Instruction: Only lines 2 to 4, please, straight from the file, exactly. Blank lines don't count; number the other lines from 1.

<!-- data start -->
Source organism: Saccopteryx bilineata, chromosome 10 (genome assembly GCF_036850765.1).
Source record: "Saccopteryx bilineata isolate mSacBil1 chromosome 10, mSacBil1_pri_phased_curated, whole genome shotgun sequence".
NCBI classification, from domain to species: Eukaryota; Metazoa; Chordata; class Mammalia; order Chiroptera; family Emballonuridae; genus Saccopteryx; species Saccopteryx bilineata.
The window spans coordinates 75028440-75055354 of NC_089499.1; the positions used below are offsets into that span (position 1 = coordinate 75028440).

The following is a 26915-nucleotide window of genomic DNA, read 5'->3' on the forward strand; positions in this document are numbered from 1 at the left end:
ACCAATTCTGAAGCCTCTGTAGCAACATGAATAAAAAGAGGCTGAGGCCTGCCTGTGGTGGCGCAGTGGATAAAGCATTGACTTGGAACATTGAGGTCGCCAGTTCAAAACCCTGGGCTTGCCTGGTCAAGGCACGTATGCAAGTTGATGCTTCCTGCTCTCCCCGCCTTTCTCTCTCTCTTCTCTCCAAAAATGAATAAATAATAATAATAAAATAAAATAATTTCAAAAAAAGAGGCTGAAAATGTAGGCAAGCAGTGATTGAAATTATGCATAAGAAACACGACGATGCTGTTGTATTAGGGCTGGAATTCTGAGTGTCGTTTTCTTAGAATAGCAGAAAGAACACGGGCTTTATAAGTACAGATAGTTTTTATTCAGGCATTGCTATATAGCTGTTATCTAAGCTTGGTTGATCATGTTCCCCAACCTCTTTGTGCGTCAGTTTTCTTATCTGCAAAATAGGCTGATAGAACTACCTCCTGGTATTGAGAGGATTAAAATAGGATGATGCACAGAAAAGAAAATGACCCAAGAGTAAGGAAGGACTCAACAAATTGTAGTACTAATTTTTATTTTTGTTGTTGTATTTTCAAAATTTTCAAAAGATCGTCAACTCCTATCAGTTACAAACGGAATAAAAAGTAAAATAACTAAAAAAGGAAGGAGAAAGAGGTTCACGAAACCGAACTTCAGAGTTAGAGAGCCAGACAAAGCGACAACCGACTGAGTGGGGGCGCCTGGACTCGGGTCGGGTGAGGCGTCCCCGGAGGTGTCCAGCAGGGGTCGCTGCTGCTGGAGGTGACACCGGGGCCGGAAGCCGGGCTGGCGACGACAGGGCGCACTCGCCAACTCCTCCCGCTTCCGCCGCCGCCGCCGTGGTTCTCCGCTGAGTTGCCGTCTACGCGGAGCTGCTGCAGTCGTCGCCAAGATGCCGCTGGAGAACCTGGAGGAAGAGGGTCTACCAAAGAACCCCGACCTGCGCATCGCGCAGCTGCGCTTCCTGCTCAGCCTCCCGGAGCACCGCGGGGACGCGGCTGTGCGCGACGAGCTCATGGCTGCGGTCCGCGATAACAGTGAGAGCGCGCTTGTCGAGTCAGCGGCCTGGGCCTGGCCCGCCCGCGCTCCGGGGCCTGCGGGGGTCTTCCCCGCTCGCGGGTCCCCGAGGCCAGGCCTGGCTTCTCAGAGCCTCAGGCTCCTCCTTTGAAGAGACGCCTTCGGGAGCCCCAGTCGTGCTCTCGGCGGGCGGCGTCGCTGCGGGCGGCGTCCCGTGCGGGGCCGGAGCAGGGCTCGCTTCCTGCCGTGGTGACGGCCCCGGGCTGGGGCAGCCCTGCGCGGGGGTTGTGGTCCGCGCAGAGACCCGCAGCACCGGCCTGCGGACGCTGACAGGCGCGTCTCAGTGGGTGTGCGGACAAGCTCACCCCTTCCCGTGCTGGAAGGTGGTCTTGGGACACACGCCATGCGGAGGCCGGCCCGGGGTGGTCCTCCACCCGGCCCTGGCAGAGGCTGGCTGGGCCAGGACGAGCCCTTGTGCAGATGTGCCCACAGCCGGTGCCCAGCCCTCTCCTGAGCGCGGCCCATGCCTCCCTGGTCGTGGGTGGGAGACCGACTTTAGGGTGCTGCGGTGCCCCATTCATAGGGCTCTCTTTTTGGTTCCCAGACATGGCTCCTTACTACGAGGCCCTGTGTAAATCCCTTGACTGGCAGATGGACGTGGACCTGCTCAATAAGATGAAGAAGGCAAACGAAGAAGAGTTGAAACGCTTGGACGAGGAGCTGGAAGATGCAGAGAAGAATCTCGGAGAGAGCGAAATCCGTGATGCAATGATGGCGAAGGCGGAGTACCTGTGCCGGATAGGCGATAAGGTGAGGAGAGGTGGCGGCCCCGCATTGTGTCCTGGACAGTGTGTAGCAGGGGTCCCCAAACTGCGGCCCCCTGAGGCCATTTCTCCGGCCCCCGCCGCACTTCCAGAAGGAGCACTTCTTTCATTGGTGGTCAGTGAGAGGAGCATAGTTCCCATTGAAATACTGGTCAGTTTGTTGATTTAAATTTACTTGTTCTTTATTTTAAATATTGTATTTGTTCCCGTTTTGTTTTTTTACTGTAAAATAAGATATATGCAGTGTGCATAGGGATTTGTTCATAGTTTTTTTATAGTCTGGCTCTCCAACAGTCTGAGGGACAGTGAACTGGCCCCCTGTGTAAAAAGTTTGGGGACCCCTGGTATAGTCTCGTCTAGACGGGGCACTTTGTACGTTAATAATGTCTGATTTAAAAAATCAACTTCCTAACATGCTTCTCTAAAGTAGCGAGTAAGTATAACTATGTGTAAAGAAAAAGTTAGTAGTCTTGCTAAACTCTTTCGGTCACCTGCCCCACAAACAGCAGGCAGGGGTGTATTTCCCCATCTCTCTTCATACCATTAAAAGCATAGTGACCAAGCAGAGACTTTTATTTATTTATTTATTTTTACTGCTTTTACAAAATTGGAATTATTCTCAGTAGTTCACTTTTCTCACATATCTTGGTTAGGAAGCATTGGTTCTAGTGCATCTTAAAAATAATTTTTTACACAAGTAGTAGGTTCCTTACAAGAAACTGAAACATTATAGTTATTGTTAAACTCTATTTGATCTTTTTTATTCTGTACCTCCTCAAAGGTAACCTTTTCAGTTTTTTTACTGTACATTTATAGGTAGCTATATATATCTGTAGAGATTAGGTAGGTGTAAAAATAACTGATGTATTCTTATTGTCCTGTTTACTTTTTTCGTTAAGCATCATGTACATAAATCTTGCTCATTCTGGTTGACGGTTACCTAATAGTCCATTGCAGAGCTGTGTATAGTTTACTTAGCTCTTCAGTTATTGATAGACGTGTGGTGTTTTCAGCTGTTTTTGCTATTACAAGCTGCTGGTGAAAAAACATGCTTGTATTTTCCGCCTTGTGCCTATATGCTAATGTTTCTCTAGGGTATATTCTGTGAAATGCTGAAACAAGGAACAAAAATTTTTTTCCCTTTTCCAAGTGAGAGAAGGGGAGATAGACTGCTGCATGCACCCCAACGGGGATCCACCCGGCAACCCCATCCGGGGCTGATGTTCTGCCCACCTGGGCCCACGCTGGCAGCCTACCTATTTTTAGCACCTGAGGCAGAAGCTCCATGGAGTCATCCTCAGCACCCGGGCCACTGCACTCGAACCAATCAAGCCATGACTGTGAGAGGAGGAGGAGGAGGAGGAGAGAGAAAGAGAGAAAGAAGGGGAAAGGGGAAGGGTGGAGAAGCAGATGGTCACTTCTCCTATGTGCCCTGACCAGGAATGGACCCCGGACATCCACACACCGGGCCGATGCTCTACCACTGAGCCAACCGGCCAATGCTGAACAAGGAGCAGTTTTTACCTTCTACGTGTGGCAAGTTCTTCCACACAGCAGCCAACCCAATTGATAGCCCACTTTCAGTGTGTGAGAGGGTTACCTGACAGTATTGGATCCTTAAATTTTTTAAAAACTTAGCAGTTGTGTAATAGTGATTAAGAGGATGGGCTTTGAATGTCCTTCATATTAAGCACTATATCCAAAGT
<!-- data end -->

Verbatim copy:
Source record: "Saccopteryx bilineata isolate mSacBil1 chromosome 10, mSacBil1_pri_phased_curated, whole genome shotgun sequence".
NCBI classification, from domain to species: Eukaryota; Metazoa; Chordata; class Mammalia; order Chiroptera; family Emballonuridae; genus Saccopteryx; species Saccopteryx bilineata.
The window spans coordinates 75028440-75055354 of NC_089499.1; the positions used below are offsets into that span (position 1 = coordinate 75028440).